Keys and charaters


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By Glenn Stovall • January 6, 2009
According to classical composer Christian Schubart, each key has different moods and characteristics. Here is a translated excerpt from his 1806 publication deen zu einer Aesthetik der Tonkunst exaplaining his thoughts on the issue:

C Major
Completely Pure. Its character is: innocence, simplicity, naïvety, children’s talk.
C Minor
Declaration of love and at the same time the lament of unhappy love. All languishing, longing, sighing of the love-sick soul lies in this key.
Db Major
A leering key, degenerating into grief and rapture. It cannot laugh, but it can smile; it cannot howl, but it can at least grimace its crying.–Consequently only unusual characters and feelings can be brought out in this key.
C# Minor
Penitential lamentation, intimate conversation with God, the friend and help-meet of life; sighs of disappointed friendship and love lie in its radius.
D Major
The key of triumph, of Hallejuahs, of war-cries, of victory-rejoicing. Thus, the inviting symphonies, the marches, holiday songs and heaven-rejoicing choruses are set in this key.
D Minor
Melancholy womanliness, the spleen and humours brood.
Eb Major
The key of love, of devotion, of intimate conversation with God.
D# Minor
Feelings of the anxiety of the soul’s deepest distress, of brooding despair, of blackest depresssion, of the most gloomy condition of the soul. Every fear, every hesitation of the shuddering heart, breathes out of horrible D# minor. If ghosts could speak, their speech would approximate this key.
E Major
Noisy shouts of joy, laughing pleasure and not yet complete, full delight lies in E Major.
E minor
Naïve, womanly innocent declaration of love, lament without grumbling; sighs accompanied by few tears; this key speaks of the imminent hope of resolving in the pure happiness of C major.
F Major
Complaisance & Calm.
F Minor
Deep depression, funereal lament, groans of misery and longing for the grave.
F# Major
Triumph over difficulty, free sigh of relief utered when hurdles are surmounted; echo of a soul which has fiercely struggled and finally conquered lies in all uses of this key.
F# Minor
A gloomy key: it tugs at passion as a dog biting a dress. Resentment and discontent are its language.
G Major
Everything rustic, idyllic and lyrical, every calm and satisfied passion, every tender gratitude for true friendship and faithful love,–in a word every gentle and peaceful emotion of the heart is correctly expressed by this key.
G Minor
Discontent, uneasiness, worry about a failed scheme; bad-tempered gnashing of teeth; in a word: resentment and dislike.
Ab Major
Key of the grave. Death, grave, putrefaction, judgment, eternity lie in its radius.
Ab Minor
Grumbler, heart squeezed until it suffocates; wailing lament, difficult struggle; in a word, the color of this key is everything struggling with difficulty.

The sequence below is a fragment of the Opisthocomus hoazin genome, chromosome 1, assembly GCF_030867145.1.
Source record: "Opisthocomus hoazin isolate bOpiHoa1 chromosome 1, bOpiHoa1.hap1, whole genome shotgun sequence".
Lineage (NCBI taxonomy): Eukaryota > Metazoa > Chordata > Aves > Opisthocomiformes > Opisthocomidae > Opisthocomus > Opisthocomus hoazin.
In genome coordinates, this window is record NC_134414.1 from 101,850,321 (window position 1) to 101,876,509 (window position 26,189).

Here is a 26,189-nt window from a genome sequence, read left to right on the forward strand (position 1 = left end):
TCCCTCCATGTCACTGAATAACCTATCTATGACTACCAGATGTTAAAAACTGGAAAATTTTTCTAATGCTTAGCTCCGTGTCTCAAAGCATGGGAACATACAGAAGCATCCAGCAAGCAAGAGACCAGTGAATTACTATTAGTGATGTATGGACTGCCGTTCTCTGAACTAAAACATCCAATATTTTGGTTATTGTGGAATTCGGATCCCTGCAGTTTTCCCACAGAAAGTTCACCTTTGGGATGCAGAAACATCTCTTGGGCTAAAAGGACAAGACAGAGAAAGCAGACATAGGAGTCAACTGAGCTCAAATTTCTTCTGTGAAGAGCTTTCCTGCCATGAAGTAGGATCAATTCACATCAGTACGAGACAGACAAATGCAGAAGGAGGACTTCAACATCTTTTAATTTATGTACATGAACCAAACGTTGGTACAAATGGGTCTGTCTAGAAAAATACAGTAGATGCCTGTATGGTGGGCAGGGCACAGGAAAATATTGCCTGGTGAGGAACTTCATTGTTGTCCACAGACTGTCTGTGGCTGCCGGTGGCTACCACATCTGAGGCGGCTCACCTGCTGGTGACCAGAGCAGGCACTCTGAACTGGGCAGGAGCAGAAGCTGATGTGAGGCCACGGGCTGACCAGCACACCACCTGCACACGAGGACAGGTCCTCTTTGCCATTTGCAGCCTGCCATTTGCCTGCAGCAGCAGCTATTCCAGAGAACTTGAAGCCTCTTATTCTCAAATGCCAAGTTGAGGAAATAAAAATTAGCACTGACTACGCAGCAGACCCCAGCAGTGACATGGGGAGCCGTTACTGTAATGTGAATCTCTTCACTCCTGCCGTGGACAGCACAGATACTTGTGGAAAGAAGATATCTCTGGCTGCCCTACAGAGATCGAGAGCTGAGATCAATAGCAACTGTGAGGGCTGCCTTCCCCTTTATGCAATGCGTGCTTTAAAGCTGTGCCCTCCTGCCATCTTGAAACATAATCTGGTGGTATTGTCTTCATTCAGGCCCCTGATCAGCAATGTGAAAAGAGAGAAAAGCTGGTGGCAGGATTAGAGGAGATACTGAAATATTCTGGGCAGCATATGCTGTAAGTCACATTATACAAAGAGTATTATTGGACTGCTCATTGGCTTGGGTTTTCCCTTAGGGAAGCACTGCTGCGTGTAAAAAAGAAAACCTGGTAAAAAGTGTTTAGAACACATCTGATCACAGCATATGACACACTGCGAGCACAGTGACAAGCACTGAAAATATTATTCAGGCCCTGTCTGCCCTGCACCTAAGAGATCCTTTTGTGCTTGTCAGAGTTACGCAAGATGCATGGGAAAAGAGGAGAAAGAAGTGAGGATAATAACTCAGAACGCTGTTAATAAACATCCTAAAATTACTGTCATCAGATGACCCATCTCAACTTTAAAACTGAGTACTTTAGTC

A Major
This key includes declarations of innocent love, satisfaction with one’s state of affairs; hope of seeing one’s beloved again when parting; youthful cheerfulness and trust in God.
A minor
Pious womanliness and tenderness of character.
Bb Major
Cheerful love, clear conscience, hope aspiration for a better world.
Bb minor
A quaint creature, often dressed in the garment of night. It is somewhat surly and very seldom takes on a pleasant countenance. Mocking God and the world; discontented with itself and with everything; preparation for suicide sounds in this key.
B Major
Strongly coloured, announcing wild passions, composed from the most glaring coulors. Anger, rage, jealousy, fury, despair and every burden of the heart lies in its sphere.
B Minor
This is as it were the key of patience, of calm awaiting ones’s fate and of submission to divine dispensation.

very interesting... as i progress down my musical journey more and more, the more i am fascinated by the theory and emotion surrounding - getting slightly obsessive considering i can only play drums (badly)

Dugg Funnie

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Yea it's pretty crazy stuff once you really get to know how scales "feel". Also it's sort of a way some people develop perfect pitch, by practicing listening to a tone and giving it the first color that comes to mind, and giving your self a sort of manually induced synesthesia.


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It's interesting, but I don't think 99.9% of people would pick up on it by itself.
If you asked 100 people to describe the hallelujah chorus (D major), they's say it sounds joyful.
If you then transposed it into F# major and asked them again an hour later, they'd still say that it sounds joyful.

What really matters is the CHANGE in key, so if you start in C, then start playing in Db, it sounds a bit creepy.
The same thing happens if you start playing in B, then change to C halfway through- it's not the key itself, it's the fact that it's one semitone up from the previous key.

Anyway, if you love your scales and stuff so much, go and learn the modes (ionian, dorian, phrygian, lydian, mixalydian, aeolian and locrian)